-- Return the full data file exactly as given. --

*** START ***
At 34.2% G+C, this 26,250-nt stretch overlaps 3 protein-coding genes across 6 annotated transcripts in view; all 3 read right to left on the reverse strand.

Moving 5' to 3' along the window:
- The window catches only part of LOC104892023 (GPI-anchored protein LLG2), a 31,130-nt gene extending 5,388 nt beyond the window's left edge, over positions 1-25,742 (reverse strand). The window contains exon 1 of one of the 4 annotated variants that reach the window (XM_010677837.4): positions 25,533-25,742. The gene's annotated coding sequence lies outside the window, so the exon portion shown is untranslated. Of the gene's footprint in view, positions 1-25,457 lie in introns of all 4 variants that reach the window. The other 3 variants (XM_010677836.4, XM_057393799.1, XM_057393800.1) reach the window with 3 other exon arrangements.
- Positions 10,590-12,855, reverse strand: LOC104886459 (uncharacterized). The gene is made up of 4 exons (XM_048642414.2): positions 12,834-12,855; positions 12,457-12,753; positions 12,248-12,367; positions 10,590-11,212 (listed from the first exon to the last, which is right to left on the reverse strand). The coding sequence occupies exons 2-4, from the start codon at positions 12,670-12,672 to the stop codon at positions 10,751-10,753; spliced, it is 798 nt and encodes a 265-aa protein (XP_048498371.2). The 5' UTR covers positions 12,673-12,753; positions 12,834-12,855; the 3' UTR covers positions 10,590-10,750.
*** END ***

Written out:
At 34.2% G+C, this 26,250-nt stretch overlaps 3 protein-coding genes across 6 annotated transcripts in view; all 3 read right to left on the reverse strand.

Moving 5' to 3' along the window:
- The window catches only part of LOC104892023 (GPI-anchored protein LLG2), a 31,130-nt gene extending 5,388 nt beyond the window's left edge, over positions 1-25,742 (reverse strand). The window contains exon 1 of one of the 4 annotated variants that reach the window (XM_010677837.4): positions 25,533-25,742. The gene's annotated coding sequence lies outside the window, so the exon portion shown is untranslated. Of the gene's footprint in view, positions 1-25,457 lie in introns of all 4 variants that reach the window. The other 3 variants (XM_010677836.4, XM_057393799.1, XM_057393800.1) reach the window with 3 other exon arrangements.
- Positions 10,590-12,855, reverse strand: LOC104886459 (uncharacterized). The gene is made up of 4 exons (XM_048642414.2): positions 12,834-12,855; positions 12,457-12,753; positions 12,248-12,367; positions 10,590-11,212 (listed from the first exon to the last, which is right to left on the reverse strand). The coding sequence occupies exons 2-4, from the start codon at positions 12,670-12,672 to the stop codon at positions 10,751-10,753; spliced, it is 798 nt and encodes a 265-aa protein (XP_048498371.2). The 5' UTR covers positions 12,673-12,753; positions 12,834-12,855; the 3' UTR covers positions 10,590-10,750.